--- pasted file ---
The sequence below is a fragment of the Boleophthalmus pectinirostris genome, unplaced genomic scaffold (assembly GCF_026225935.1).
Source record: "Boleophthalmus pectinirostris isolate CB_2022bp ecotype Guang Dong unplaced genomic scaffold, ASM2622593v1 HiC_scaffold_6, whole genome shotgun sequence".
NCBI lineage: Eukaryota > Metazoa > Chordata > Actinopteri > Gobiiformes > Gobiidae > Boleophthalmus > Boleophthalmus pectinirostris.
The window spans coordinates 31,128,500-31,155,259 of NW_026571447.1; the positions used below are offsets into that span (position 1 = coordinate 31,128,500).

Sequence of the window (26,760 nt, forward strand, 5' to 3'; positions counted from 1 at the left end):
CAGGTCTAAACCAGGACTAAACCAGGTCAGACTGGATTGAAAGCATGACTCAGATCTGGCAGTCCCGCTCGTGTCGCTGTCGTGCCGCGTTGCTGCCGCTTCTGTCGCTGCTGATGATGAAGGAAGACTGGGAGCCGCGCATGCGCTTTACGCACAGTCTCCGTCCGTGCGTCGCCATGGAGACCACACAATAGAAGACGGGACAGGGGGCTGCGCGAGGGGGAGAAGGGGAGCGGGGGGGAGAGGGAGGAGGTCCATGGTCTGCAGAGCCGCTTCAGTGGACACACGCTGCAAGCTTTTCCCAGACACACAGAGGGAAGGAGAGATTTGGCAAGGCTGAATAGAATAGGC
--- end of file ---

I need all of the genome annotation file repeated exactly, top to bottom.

The sequence below is a fragment of the Boleophthalmus pectinirostris genome, unplaced genomic scaffold (assembly GCF_026225935.1).
Source record: "Boleophthalmus pectinirostris isolate CB_2022bp ecotype Guang Dong unplaced genomic scaffold, ASM2622593v1 HiC_scaffold_6, whole genome shotgun sequence".
NCBI lineage: Eukaryota > Metazoa > Chordata > Actinopteri > Gobiiformes > Gobiidae > Boleophthalmus > Boleophthalmus pectinirostris.
The window spans coordinates 31,128,500-31,155,259 of NW_026571447.1; the positions used below are offsets into that span (position 1 = coordinate 31,128,500).

Sequence of the window (26,760 nt, forward strand, 5' to 3'; positions counted from 1 at the left end):
CAGGTCTAAACCAGGACTAAACCAGGTCAGACTGGATTGAAAGCATGACTCAGATCTGGCAGTCCCGCTCGTGTCGCTGTCGTGCCGCGTTGCTGCCGCTTCTGTCGCTGCTGATGATGAAGGAAGACTGGGAGCCGCGCATGCGCTTTACGCACAGTCTCCGTCCGTGCGTCGCCATGGAGACCACACAATAGAAGACGGGACAGGGGGCTGCGCGAGGGGGAGAAGGGGAGCGGGGGGGAGAGGGAGGAGGTCCATGGTCTGCAGAGCCGCTTCAGTGGACACACGCTGCAAGCTTTTCCCAGACACACAGAGGGAAGGAGAGATTTGGCAAGGCTGAATAGAATAGGC